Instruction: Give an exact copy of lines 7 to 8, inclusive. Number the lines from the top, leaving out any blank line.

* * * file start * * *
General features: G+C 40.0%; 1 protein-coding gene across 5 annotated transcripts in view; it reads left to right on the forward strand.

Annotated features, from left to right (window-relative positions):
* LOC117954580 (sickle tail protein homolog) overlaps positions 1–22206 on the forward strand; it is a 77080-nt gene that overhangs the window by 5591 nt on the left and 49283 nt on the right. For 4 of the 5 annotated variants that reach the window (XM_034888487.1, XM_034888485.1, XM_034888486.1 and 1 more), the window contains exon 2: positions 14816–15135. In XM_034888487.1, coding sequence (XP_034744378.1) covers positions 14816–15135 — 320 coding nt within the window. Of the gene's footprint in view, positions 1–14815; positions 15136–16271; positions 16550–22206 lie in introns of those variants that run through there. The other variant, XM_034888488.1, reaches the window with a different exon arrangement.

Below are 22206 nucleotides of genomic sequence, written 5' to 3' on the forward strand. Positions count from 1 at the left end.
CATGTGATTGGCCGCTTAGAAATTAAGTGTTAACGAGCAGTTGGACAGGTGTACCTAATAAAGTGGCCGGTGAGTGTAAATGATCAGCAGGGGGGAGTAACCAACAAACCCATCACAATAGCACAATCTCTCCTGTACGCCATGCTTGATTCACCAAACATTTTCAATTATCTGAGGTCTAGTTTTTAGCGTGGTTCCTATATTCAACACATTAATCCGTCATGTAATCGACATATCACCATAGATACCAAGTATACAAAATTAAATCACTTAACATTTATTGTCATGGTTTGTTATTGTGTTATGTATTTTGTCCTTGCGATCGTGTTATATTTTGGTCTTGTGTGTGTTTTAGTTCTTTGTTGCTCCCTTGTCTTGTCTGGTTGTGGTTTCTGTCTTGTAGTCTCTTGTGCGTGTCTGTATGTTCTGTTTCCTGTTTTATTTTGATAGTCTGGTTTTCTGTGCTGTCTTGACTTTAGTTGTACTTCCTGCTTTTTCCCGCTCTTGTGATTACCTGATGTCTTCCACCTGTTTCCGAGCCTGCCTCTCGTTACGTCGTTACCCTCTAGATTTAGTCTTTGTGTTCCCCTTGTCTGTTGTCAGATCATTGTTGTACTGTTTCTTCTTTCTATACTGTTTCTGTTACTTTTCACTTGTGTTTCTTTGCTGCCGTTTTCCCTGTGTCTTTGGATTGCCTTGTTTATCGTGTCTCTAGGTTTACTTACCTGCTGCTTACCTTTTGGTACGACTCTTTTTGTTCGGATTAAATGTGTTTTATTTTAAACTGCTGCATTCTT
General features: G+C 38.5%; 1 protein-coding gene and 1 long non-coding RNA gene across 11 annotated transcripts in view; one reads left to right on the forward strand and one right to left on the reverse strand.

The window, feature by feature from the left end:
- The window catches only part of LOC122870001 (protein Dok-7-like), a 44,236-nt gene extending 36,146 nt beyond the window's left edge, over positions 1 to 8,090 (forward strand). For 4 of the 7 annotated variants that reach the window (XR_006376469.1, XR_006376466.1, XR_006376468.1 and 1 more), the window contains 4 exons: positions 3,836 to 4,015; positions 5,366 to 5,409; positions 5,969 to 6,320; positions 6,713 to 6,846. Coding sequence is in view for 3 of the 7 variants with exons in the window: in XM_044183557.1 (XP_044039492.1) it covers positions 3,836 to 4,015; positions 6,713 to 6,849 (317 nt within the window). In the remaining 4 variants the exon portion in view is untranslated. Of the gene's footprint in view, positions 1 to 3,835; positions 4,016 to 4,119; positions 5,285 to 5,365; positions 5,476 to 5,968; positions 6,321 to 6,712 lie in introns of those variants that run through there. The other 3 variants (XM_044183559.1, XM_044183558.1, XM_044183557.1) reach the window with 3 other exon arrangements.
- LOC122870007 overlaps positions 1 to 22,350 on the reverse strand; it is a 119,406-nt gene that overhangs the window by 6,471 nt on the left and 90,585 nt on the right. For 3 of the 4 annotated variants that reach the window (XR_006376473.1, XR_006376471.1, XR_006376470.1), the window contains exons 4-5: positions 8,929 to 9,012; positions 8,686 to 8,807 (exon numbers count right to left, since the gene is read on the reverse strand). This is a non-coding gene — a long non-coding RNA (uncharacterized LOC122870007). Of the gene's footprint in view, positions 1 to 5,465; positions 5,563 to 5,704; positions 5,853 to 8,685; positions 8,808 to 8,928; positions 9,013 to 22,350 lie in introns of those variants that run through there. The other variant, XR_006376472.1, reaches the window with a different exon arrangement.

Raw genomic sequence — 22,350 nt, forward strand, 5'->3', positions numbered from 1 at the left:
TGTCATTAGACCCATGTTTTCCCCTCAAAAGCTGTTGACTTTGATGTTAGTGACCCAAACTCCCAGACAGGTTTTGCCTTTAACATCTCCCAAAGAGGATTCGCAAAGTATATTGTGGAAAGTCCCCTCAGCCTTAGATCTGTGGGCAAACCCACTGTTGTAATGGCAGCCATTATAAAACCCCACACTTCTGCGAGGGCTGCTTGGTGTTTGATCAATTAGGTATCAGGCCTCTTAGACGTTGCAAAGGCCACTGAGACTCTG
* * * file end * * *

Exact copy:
The window, feature by feature from the left end:
- The window catches only part of LOC122870001 (protein Dok-7-like), a 44,236-nt gene extending 36,146 nt beyond the window's left edge, over positions 1 to 8,090 (forward strand). For 4 of the 7 annotated variants that reach the window (XR_006376469.1, XR_006376466.1, XR_006376468.1 and 1 more), the window contains 4 exons: positions 3,836 to 4,015; positions 5,366 to 5,409; positions 5,969 to 6,320; positions 6,713 to 6,846. Coding sequence is in view for 3 of the 7 variants with exons in the window: in XM_044183557.1 (XP_044039492.1) it covers positions 3,836 to 4,015; positions 6,713 to 6,849 (317 nt within the window). In the remaining 4 variants the exon portion in view is untranslated. Of the gene's footprint in view, positions 1 to 3,835; positions 4,016 to 4,119; positions 5,285 to 5,365; positions 5,476 to 5,968; positions 6,321 to 6,712 lie in introns of those variants that run through there. The other 3 variants (XM_044183559.1, XM_044183558.1, XM_044183557.1) reach the window with 3 other exon arrangements.